CPSC 343 Database Theory and Practice Fall 2017

Views

Queries

Express each of the following queries using SQL. (Use only constructs supported by MySQL.) Make sure that your queries work no matter what rows are in the tables. Furthermore, there should be no duplicate column names in your results and all columns should have descriptive names. Finally, there should be no duplicates in the final result, but duplicate-elimination has a cost and so should only be used if duplicates can actually occur.

Any correct query which satisfies the points above is acceptable, but you should try to write as simple a solution as you can. (Simpler solutions are easier to reason about in order to check their correctness.)

BOOK(Book_id,Title,Publisher_name)
BOOK_AUTHORS(Book_id,Author_name)
PUBLISHER(Name,Address,Phone)
BOOK_COPIES(Book_id,Branch_id,No_of_copies)
BOOK_LOANS(Book_id,Branch_id,Card_no,Date_out,Due_date)
LIBRARY_BRANCH(Branch_id,Branch_name,Address)
BORROWER(Card_no,Name,Address,Phone)

Key attributes are underlined. The foreign key constraints are the following:

You can use the ex_library database to try out your queries.

  1. Retrieve information about all of the books: book id, title, author, publisher name, publisher address, publisher phone.

  2. Retrieve information about checked-out books: book id, title, library branch name, branch id, branch address, borrower name, borrower address, borrower card number, date out, date due.

  3. Retrieve information about each borrower's borrowings: borrower's name, card number, address, phone number, and number of books checked out.

  4. Find the high-volume borrowers: get the borrower's name, card number, address, phone number, and number of books checked out for borrowers who have checked out more than 10 books.

  5. Retrieve information about what books are currently available: library branch name, branch id, book id, book title, and the number of available copies of that book at that branch (= number of copies - number of copies checked out). This should include information about all books that a library owns at least one copy of (even if all those copies are checked out), and no information about books that branch does not own a copy of.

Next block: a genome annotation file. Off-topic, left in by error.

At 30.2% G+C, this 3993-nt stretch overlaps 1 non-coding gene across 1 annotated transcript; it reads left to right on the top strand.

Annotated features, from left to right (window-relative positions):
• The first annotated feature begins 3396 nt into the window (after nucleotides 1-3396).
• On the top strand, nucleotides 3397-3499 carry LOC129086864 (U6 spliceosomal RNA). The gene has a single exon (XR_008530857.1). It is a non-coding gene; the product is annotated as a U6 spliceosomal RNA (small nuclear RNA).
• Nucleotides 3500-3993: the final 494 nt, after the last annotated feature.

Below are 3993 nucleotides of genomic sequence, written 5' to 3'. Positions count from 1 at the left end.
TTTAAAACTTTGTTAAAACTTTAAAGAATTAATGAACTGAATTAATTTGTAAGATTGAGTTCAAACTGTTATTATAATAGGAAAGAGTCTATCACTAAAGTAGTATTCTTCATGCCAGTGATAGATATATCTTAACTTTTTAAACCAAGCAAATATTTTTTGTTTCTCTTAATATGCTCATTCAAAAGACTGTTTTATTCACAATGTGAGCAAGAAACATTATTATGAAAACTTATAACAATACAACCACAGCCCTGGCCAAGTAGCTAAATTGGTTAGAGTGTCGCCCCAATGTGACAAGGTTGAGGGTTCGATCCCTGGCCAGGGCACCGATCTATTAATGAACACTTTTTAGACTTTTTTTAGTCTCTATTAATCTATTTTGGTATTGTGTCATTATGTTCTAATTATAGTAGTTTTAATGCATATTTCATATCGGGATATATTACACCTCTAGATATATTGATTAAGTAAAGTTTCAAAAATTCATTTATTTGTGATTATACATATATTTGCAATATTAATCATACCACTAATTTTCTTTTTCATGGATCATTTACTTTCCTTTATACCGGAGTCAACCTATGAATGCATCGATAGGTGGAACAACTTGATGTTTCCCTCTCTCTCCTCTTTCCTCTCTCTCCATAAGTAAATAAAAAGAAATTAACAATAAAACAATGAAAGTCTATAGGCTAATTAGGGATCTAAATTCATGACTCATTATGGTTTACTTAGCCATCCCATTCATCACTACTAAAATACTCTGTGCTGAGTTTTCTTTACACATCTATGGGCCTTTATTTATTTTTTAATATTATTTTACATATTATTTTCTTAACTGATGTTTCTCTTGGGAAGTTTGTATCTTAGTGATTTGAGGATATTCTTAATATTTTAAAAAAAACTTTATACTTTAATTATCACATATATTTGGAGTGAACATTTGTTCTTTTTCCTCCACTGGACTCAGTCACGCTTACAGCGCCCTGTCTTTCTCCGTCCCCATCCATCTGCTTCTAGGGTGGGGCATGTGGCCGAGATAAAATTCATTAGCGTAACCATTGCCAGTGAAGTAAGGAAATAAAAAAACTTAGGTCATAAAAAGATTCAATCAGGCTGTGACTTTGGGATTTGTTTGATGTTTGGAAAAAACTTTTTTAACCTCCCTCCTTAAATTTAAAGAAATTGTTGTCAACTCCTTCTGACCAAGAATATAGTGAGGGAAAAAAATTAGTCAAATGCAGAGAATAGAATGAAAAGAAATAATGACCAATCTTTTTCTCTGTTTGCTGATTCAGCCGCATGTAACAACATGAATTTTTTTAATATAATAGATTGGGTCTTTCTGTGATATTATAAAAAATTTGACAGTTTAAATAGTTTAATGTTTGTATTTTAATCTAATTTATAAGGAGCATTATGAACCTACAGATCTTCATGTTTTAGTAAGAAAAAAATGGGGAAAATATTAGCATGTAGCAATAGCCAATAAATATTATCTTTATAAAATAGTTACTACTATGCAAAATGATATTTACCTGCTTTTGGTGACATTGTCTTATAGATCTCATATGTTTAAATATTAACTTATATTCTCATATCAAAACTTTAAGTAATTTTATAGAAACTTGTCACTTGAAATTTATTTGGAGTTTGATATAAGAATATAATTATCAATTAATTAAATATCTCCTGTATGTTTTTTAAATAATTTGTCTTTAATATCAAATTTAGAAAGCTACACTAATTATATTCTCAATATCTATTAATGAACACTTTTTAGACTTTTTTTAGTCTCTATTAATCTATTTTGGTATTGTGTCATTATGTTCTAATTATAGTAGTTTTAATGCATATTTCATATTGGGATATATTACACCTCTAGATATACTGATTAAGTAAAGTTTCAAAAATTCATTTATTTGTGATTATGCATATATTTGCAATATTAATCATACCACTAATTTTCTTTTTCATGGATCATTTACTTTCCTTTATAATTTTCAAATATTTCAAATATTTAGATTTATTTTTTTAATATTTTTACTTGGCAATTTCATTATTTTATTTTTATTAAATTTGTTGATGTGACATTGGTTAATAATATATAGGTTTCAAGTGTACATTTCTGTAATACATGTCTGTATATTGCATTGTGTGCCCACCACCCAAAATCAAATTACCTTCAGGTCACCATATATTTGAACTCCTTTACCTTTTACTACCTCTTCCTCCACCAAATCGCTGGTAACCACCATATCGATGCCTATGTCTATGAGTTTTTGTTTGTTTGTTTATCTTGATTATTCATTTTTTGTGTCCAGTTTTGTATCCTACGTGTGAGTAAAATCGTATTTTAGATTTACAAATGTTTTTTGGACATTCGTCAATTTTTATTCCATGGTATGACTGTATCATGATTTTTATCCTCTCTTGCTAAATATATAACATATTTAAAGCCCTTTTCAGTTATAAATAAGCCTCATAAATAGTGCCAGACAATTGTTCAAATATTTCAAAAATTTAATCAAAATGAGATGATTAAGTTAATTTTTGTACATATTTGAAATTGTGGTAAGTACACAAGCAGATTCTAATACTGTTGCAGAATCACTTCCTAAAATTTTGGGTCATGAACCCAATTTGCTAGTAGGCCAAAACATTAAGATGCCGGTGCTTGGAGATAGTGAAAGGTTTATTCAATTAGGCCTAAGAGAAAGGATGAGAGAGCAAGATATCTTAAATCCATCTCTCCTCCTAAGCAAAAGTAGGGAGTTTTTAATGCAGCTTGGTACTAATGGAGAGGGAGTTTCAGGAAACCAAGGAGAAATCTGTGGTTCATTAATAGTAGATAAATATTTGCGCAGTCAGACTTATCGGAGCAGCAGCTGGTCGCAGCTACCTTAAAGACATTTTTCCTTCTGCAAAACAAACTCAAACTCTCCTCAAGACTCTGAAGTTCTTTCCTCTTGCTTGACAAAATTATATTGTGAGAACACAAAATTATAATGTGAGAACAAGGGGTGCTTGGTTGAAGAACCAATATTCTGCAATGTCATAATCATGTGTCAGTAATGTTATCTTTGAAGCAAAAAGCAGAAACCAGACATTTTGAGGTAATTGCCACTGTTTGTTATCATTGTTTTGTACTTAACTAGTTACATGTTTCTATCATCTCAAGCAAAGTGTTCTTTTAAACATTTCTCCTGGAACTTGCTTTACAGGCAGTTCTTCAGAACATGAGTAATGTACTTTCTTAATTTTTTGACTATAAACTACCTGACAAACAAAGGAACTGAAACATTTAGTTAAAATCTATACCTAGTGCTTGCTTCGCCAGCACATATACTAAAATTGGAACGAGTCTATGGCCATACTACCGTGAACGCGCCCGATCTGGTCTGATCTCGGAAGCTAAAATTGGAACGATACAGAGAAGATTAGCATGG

Creating a View

Views are relations derived from other relations (views or tables) in the database. They are specified by a query which defines the content of the view, and the system handles making sure this content is updated if the underlying tables change. Views can be used to simplify query-writing.

Most views are virtual views, where only the query that defines the view is stored. The actual relation is constructed as part of processing a query involving the view, and so the view does not take up system resources like tables do. There are also materialized views, in which the relations are actually constructed and maintained by the database. Materialized views also speed up query execution because the relation has already been created. MySQL does not support materialized views.

For this part, you will be working with your own copy of the library database example, named username_library2, where username is your user name. (You should have populated this database with data when you worked on the data modification exercises - if you haven't done that, do that so that you'll have some data to work with.) Start up MySQL Workbench if you haven't already, and make this the default schema.

Many queries in this database involve book information (author, title, and/or publisher) but this information is found in different tables. To create a view which brings it all together:

A tab will now open containing the beginnings of the CREATE VIEW command.

If it worked, you should see BOOK_INFO listed under the "Views" item under the database listing under "Schemas". You can also close the view-creation tab.

To test your new view, write and execute a query to retrieve all of the data in BOOK_INFO. (Or just right-click on the view name under "Schemas" and choose "Select Rows".)

If you need to edit the view, right-click on the view name under "Schemas" and choose "Alter View...". The CREATE VIEW command is displayed all on one line, but you can insert line breaks to make it easier to read while you edit. Modify the command as desired, then click "Apply". Close the view editor tab when you are done.

Repeat the same process to create four additional views, one for each of the queries you wrote for #2-5. Give each view a descriptive name.

A Few More Queries

Express each of the following queries using SQL. (Use only constructs supported by MySQL.) Make sure that your queries work no matter what rows are in the tables. Any correct query is acceptable as long as it satisfies these points, though you should always try to write as simple a solution as you can - and use the views you've constructed where appropriate!

  1. Find how many books each borrower has checked out.

  2. Find how many books each borrower has checked out for each author.

  3. Find the library branches and books for which all of the copies of that book at that branch are currently checked out.

  4. Find the author with the highest number of available copies of their books across all of the library branches. Include all the relevant authors if there is a tie.


Checking Your Work

Check back for solutions.


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